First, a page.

Are Downton Abbey Nobles “Monsters”?
Last year I wrote a column for Forbes pointing out ways in which left-wing critics were attacking the popular Downton Abbey TV series. The response of many angry readers was to simply ignore the quotes and links in my article and deny that Downton was being attacked from the left. Nonsense, and here’s another example, this one from an American publication, the liberal Salon.
Shockingly, the critic calls the nobility in Downton “monsters”. Class hatred is no more acceptable than race hatred and in the 20 century took far more lives than race/gender/religious hated combined.
“By contrast, “Downton Abbey,” on PBS, is stunningly tone-deaf. The show depicts a group of actual monsters in a manner that’s explicitly loving — and when the facts get in the way, they’re disposed of. “Downton Abbey” is a show about how the world was straightforwardly better when an entrenched class system ruled. “Mad Men” has a complicated relationship with the past, depicting the aesthetics and trimmings as glamorous but the ideology as toxic; “Downton Abbey” is not nearly so complicated.
Consider that Julian Fellowes, the writer behind “Downton,” is a private-school graduate and Cantabrigian who holds a seat in the House of Lords. He has good reason to deplore the changes in the world since the era when the wealthy were entrenched and unquestioned.”
Jerry Bowyer is a Forbes contributor, contributing editor of AffluentInvestor.com, and Senior Fellow in Business Economics at The Center for Cultural Leadership.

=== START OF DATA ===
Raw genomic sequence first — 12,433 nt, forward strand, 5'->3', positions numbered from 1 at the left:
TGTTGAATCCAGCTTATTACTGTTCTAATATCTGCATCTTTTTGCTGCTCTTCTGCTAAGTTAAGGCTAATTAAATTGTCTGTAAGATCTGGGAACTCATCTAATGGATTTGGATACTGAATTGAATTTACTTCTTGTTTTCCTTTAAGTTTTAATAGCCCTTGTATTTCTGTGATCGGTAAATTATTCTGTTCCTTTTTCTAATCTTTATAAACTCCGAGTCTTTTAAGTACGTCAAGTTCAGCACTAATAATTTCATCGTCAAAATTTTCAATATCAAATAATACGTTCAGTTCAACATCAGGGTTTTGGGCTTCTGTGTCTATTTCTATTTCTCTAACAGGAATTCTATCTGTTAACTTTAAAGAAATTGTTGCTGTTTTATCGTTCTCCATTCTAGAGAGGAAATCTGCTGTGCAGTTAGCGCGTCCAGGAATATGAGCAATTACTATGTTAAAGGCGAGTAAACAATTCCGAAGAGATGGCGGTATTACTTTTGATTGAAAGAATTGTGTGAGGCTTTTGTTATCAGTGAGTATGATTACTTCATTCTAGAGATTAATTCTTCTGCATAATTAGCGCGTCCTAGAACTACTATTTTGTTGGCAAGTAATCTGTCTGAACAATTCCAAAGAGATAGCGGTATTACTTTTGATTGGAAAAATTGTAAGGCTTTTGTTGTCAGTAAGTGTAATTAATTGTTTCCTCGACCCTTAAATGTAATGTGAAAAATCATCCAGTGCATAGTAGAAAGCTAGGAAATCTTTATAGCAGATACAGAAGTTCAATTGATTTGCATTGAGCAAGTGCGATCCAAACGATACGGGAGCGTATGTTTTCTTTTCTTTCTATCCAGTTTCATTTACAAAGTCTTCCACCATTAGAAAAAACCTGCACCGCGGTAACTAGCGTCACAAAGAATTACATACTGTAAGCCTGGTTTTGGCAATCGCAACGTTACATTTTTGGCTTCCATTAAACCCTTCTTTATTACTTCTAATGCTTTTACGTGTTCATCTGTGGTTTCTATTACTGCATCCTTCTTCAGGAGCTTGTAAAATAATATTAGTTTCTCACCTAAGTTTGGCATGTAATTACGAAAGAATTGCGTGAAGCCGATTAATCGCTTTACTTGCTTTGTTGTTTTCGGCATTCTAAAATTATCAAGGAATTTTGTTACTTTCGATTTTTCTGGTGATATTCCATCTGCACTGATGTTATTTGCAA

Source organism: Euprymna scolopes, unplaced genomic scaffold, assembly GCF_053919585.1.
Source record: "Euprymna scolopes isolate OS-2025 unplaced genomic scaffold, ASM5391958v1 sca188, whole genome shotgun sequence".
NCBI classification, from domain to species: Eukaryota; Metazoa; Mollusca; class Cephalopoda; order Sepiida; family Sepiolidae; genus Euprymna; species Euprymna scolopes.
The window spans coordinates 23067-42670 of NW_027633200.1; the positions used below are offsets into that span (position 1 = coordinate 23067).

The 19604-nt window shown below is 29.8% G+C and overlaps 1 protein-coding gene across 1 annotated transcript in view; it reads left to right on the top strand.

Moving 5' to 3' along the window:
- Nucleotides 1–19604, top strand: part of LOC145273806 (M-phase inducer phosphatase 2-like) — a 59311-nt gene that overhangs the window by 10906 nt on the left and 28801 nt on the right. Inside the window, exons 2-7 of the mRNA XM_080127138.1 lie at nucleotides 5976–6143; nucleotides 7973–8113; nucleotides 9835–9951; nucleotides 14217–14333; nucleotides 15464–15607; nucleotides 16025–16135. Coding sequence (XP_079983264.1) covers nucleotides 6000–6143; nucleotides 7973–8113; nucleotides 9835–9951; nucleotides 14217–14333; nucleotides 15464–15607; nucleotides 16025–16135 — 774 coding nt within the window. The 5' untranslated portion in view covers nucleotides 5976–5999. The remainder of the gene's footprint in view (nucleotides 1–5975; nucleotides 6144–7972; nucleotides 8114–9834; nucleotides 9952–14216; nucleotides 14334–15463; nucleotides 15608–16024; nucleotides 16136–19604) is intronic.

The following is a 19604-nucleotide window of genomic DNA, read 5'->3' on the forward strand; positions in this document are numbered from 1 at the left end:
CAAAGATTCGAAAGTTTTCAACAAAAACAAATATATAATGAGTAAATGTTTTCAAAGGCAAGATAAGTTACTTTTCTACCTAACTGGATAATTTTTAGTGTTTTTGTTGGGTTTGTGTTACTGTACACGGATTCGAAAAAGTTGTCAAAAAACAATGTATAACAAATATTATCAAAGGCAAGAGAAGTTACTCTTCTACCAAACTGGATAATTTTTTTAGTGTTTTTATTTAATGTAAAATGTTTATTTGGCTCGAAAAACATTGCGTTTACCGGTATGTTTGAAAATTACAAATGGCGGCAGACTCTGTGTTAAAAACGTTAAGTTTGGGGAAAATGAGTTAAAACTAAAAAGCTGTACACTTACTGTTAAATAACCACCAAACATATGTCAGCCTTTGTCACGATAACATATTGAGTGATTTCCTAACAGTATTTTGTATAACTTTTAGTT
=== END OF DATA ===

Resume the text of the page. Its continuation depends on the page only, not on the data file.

Jerry has compiled an impressive record as a leading thinker in finance and economics. He worked as an auditor and a tax consultant with Arthur Anderson, as Vice President of the Beechwood Company which is the family office associated with Federated Investors, and has consulted in various privatization efforts for Allegheny County, Pennsylvania. He founded the influential economic think tank, the Allegheny Institute, and has lectured extensively at universities, businesses and civic groups.
Jerry has been a member of three investment committees, among which is Benchmark Financial, Pittsburgh’s largest financial services firm. Jerry had been a regular commentator on Fox Business News and Fox News. He was formerly a CNBC Contributor, has guest-hosted “The Kudlow Report”, and has written for CNBC.com, National Review Online, and The Wall Street Journal, as well as many other publications. He is the author of The Bush Boom and more recently The Free Market Capitalist’s Survival Guide, published by HarperCollins. Jerry is the President of Bowyer Research.
Jerry consulted extensively with the Bush White House on matters pertaining to the recent economic crisis. He has been quoted in the New York Times, The Wall Street Journal, Forbes Magazine, The International Herald Tribune and various local newspapers. He has been a contributing editor of National Review Online, The New York Sun and Townhall Magazine. Jerry has hosted daily radio and TV programs and was one of the founding members of WQED’s On-Q Friday Roundtable. He has guest-hosted the Bill Bennett radio program as well as radio programs in Chicago, Dallas and Los Angeles.
Jerry is the former host of WorldView, a nationally syndicated Sunday-morning political talk show created on the model of Meet The Press. On WorldView, Jerry interviewed distinguished guests including the Vice President, Treasury Secretary, HUD Secretary, former Secretary of Sate Condoleezza Rice, former Presidential Advisor Carl Rove, former Attorney General Edwin Meese and publisher Steve Forbes.
Jerry has taught social ethics at Ottawa Theological Hall, public policy at Saint Vincent’s College, and guest lectured at Carnegie Mellon’s graduate Heinz School of Public Policy. In 1997 Jerry gave the commencement address at his alma mater, Robert Morris University. He was the youngest speaker in the history of the school, and the school received more requests for transcripts of Jerry’s speech than at any other time in its 120-year history.
Jerry lives in Pennsylvania with his wife, Susan, and the youngest three of their seven children.
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